Religion’s double-edged sword cuts through Libya

One of my (several) major problems with religious faith, particularly that faith which is based on scripture, is that it can be used to justify or condemn just about any action. Like a fortune cookie, a Tarot card reading or an astrological prediction, scripture is vague and contradictory enough that a wide variety of interpretations can be said to have equal validity. It is for this reason that people as day-and-night different as Shelby Spong and Fred Phelps can both call themselves “Christian” and claim to be “followers of Christ”. They have both read the same document diligently and came out with wildly different interpretations, both of which they can defend with equal fervor.

It is for this reason that a government that is based on religion is pretty much guaranteed to get caught in its own hypocrisy – not because religious people are inherently hypocritical but because the scriptures do nothing more than give the illusion of divine justification for one’s a priori decisions. Moammar Gaddafi is learning this lesson:

Violence flared up even before the Friday sermons were over, according to a source in Tripoli. “People are rushing out of mosques even before Friday prayers are finished because the state-written sermons were not acceptable, and made them even more angry,” the source said.

Libyan state television aired one such sermon on Friday, in an apparent warning to protesters. “As the Prophet said, if you dislike your ruler or his behaviour, you should not raise your sword against him, but be patient, for those who disobey the rulers will die as infidels,” the speaker told his congregation in Tripoli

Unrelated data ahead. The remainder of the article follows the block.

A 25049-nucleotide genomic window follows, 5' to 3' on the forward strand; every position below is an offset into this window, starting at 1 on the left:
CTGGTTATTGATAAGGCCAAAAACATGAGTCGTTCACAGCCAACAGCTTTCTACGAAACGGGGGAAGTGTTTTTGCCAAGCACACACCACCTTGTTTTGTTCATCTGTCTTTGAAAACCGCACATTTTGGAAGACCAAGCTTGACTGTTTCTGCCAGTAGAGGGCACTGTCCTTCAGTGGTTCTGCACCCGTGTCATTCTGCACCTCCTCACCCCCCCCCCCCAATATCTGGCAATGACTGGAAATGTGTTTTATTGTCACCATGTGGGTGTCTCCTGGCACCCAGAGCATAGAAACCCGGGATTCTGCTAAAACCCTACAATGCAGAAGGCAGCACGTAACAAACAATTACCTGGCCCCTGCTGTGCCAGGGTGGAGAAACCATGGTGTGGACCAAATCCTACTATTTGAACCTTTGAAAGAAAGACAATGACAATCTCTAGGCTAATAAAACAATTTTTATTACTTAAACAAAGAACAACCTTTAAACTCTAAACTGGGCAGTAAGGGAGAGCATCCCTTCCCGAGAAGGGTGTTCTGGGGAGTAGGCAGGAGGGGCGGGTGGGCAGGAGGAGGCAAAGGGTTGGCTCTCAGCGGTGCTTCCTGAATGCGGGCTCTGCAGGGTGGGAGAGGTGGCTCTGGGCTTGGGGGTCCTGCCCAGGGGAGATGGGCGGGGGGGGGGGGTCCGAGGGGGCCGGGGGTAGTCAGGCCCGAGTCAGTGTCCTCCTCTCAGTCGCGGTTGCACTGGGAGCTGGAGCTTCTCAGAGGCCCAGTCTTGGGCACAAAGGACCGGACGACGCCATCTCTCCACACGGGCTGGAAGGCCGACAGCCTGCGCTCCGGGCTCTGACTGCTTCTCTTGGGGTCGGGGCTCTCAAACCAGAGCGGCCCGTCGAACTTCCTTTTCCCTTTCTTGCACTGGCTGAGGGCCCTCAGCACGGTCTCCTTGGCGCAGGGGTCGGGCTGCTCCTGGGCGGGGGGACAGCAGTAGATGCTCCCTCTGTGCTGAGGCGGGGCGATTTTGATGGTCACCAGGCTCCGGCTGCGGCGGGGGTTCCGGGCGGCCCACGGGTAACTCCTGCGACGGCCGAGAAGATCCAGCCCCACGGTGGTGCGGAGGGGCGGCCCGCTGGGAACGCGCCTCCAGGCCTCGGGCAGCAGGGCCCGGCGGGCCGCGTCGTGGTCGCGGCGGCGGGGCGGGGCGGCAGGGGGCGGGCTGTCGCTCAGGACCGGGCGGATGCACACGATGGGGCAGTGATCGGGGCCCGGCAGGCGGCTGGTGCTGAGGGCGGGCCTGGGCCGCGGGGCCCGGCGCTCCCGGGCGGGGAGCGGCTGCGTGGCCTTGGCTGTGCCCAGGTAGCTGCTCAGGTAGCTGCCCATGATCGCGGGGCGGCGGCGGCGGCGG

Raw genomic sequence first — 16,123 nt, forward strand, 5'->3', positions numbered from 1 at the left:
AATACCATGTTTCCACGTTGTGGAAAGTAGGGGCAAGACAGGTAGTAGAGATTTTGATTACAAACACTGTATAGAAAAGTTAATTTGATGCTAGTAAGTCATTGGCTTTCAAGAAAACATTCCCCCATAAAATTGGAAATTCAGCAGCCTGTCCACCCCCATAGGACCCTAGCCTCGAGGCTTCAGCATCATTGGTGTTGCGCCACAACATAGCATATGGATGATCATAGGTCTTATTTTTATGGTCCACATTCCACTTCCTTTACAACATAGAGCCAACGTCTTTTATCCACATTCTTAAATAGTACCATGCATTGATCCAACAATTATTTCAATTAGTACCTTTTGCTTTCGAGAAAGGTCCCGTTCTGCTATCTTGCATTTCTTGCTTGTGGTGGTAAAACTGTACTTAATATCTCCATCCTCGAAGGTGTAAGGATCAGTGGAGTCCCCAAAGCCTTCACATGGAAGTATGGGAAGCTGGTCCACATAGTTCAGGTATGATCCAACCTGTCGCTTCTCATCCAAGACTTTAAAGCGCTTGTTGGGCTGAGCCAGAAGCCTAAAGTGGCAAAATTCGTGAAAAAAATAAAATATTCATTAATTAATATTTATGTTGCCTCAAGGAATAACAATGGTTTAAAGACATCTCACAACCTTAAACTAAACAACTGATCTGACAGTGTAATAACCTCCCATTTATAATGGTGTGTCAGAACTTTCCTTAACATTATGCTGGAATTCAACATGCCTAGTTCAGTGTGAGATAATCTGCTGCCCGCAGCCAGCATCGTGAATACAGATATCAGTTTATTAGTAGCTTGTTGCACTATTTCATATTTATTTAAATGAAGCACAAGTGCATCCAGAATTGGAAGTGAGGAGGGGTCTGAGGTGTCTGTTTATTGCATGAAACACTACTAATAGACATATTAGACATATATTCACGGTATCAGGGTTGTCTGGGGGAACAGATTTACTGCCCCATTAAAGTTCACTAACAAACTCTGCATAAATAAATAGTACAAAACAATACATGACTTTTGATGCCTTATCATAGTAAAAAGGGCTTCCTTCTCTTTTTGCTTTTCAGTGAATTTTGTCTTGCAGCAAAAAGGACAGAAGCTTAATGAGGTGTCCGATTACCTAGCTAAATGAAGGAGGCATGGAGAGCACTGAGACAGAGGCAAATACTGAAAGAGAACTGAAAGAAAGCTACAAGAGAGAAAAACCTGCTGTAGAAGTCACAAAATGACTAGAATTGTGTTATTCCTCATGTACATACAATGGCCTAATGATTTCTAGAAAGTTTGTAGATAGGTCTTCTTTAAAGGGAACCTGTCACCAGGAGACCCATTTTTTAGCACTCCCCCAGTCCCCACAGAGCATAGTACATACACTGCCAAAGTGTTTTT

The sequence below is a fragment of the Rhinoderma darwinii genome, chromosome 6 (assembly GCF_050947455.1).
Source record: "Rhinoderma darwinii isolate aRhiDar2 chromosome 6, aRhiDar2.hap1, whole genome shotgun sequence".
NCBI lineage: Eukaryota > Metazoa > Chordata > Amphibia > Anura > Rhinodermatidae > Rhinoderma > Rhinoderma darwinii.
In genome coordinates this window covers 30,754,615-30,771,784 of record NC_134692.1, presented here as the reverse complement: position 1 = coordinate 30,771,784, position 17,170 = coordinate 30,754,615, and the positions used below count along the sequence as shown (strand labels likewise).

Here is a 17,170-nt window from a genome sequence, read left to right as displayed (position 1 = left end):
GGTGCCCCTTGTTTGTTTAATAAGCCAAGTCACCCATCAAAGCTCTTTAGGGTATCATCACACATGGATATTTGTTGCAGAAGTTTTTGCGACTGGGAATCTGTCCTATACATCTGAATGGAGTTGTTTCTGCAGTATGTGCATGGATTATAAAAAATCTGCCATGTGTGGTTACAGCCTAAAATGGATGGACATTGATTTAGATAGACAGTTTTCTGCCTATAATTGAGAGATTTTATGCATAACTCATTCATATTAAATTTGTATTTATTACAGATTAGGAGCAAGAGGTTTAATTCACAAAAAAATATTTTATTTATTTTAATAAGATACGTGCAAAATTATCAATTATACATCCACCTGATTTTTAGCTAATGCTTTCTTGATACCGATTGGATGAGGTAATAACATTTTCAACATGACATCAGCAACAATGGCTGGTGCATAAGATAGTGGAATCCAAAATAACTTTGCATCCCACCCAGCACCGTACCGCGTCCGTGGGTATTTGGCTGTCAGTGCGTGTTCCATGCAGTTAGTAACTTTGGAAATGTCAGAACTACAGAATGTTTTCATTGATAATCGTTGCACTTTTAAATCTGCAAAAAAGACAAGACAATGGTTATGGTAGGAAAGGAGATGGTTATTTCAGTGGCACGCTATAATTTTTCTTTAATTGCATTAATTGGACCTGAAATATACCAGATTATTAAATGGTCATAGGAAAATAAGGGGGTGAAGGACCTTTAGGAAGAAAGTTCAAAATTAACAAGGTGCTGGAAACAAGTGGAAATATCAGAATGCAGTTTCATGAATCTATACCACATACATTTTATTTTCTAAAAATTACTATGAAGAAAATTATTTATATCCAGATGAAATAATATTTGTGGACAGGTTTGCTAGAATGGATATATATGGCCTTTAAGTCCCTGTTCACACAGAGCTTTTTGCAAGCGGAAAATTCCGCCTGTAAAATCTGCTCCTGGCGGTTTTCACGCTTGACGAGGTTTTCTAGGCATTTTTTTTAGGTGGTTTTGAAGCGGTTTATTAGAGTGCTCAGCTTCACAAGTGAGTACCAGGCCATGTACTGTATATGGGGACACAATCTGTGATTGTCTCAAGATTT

Contrast this state-sponsored co-opting of religion, not to mention Gaddafi’s full-throated endorsement of an Islamic Europe, with what he said in a long, rambling, and mostly incoherent speech last week:

Muammar Gaddafi, the Libyan leader, has said in a speech on Libyan state television that al-Qaeda is responsible for the uprising in Libya. “It is obvious now that this issue is run by al-Qaeda,” he said, speaking by phone from an unspecified location on Thursday. He said that the protesters were young people who were being manipulated by al-Qaeda’s Osama bin Laden, and that many were doing so under the influence of drugs.

So when Islam is used as justification for his continued reign, it is a good and useful thing. However, when it is used as justification for violence (as is al-Qaeda’s whole reason for being), it is a bad thing. Mosques are to spread pro-government propaganda as decreed by Allah, but are to be bombed when used against the government, supposedly under the same authority. It should be stated unequivocally that there is no truth to Gaddafi’s assertion, or at least no evidence to support it. Given that he is becoming crazier and more disconnected from reality, it is probably wise to just assume that everything he says is a self-serving lie.

The tragic thing in all of this, aside from the thousands of people dead and the thousands more injured by pro-government forces and foreign mercenaries, is that both sides are claiming that Allah favours their cause rather than the other. It means that no matter what the outcome, it is because of Allah, rather than placing the credit (and blame) where it firmly belongs – on the people of Libya.

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